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Both projects and programmes introduce change to improve something.

Neither delivers the organisation’s mission. That is they do not directly serve customers or produce something for sale

Generally, people accept that there is a difference between project and programme.

On a separate, etymological, note, project comes from the Latin word for “throw forth”. It came into use in English in the 15th century. Programme comes from both Late Latin and Greek. It entered the vocabulary to mean “a definite plan or scheme” in the early 19th century. On this basis programmes are clearly ‘new-fangled nonsense’.

However, the nature of that difference is not commonly agreed. As in any project, that lack of agreement results in misalignment. In this case conflicting job titles, descriptions and expectations.

Size is not a good indicator and some people incorrectly describe ‘big projects’ as programmes. Size, particularly duration, is a factor in defining the nature of a body of work. But there are many, more significant differences. Rather than present every nuanced example, here are three ways of telling apart projects and programmes.

  1. Programmes can be open end – projects are always bound.
    If we consider the London 2012 Olympics, each construction site ran at least one project. Those projects ended with hand over to the games organisers. The games were also a project with a clear public end when the venues passed into new ownership. On the other hand, the Legacy was a programme. It doesn’t have a defined end state, although it was time bound. The legacy programme set up, launch and oversaw many projects.
  2. Projects have solid relatively clear outcomes – programmes have aspirational goals.
    Back to the Olympics. The individual projects whether a building or the actual games are pretty much understood. Stop for a moment and consider the goals of the Legacy. They fell into four broad camps: economic, sporting, social and volunteering, and regeneration. These goals are relatively ambiguous; they are hard to describe. But the outcomes of the projects are all fairly easily defined. For example, fund elite sport and invest £1bn in the Youth Sport Strategy.
  3. Project stakeholders tend to agree about the outcome. Whereas programme stakeholders are likely to have different perspectives on life.
    Sure, squabbling stakeholders beset some projects and some programmes boards are suspiciously conciliatory. However, stakeholders see both the end goal and the means of achieving it from their own perspective. Compare the views of Engineering and Finance, they may agree the need to reach new customers. But they will have different methods and outcomes in mind.And many differing perspectives often result in disagreements. The art of programme management is untangling these differences. And getting agreement to a set of goals the programme can achieve.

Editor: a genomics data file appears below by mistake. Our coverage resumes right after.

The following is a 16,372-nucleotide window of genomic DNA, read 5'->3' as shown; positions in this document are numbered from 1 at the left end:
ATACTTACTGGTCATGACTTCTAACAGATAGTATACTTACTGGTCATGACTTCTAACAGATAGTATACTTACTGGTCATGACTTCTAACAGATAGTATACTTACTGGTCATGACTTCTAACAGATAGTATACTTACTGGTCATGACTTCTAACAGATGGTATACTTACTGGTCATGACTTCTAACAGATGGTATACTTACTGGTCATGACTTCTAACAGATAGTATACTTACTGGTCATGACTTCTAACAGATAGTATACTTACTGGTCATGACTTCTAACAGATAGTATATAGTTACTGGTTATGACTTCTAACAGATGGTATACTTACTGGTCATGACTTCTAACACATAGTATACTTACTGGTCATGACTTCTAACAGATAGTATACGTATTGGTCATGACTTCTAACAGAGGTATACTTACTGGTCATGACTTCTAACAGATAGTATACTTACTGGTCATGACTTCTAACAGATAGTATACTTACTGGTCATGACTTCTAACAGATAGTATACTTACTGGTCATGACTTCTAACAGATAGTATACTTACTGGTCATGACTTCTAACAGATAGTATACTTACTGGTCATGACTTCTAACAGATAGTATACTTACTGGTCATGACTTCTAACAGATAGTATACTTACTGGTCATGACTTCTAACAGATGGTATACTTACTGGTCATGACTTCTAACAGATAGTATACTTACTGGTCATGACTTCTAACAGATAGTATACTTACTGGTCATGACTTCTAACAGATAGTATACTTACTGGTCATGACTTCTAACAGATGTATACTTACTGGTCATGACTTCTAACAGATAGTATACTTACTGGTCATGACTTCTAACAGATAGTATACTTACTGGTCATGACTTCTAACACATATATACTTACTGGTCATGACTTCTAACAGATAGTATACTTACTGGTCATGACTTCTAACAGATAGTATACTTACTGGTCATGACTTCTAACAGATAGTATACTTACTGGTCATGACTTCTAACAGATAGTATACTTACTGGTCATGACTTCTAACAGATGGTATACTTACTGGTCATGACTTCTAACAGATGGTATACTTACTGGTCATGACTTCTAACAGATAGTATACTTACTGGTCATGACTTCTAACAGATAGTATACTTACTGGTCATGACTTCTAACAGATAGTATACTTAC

You now work out whether you have a project or a programme

So, what?

Can managing projects be all that different to managing programmes?
Oh yes. The Programme Manager has to build consensus from chaos, provide clarity from ambiguity and maintain cohesion when project forces threaten to pull the programme apart. By this definition, the Programme Manager must work differently to many Project Managers.

And many would argue a Programme Manager has a responsibility to Project Managers. Perhaps as a leader, certainly by setting standards and providing a toolkit.

You might ask, ‘where is the ambiguity between project and programme?’.
I feel a misuse of the name Programme Manager comes from the term PMO. We see people called Programme Manager who collate data, report progress and administrate the risk process; among myriad other tasks.

Their role is important and centralising the activity to support multiple projects and programmes can improve quality and efficiency. But the staff of the PMO are not Programme Managers. I heard them called Programme Officers, Project Controllers, Project or Programme Support staff and Project Administrators. Does it matter?

Does a rose by any other name smell as sweet? Well, Juliet thought so of her Romeo. So, it probably doesn’t really matter what we call a role, providing we agree on its responsibilities. However, if the Programme Manager challenges methods and brings fresh insight when stakeholders expect nothing more than regular reporting, then the team is in for a bumpy ride.

photo credit: sam.naylor Pensive via photopin (license)

This Post Has One Comment
  1. Hi Michelle,
    I don’t know if any of your readers have studied for a Prince2 or MSP qualification – Prince 2 is for managing projects and MSP is for managing programmes. Both methodologies are from the same body, which in itself says that projects and programmes are not the same thing or that they are managed the same way either. So I agree with you and I get a little irritated when job ads, in particular, interchange the two or ask for Prince2 qualifications when recruiting a programme manager. Bizarre!
    The way that Prince 2 and MSP distinguish a project from a programme is this:
    – projects deliver new capability e.g. a new system, a building, a manufacturing line, etc.
    – programmes deliver change e.g. business change, organisation change, culture change.
    Programmes often involve people changes, which are more complex and require visions, stakeholder management, etc. Projects are much more tangible, where the only people involved are resources working on the project.
    Where things often get confused is when several tranches of new capability projects are linked together by an over-arching change programme.
    Hope this makes things a bit clearer for your blog readers.

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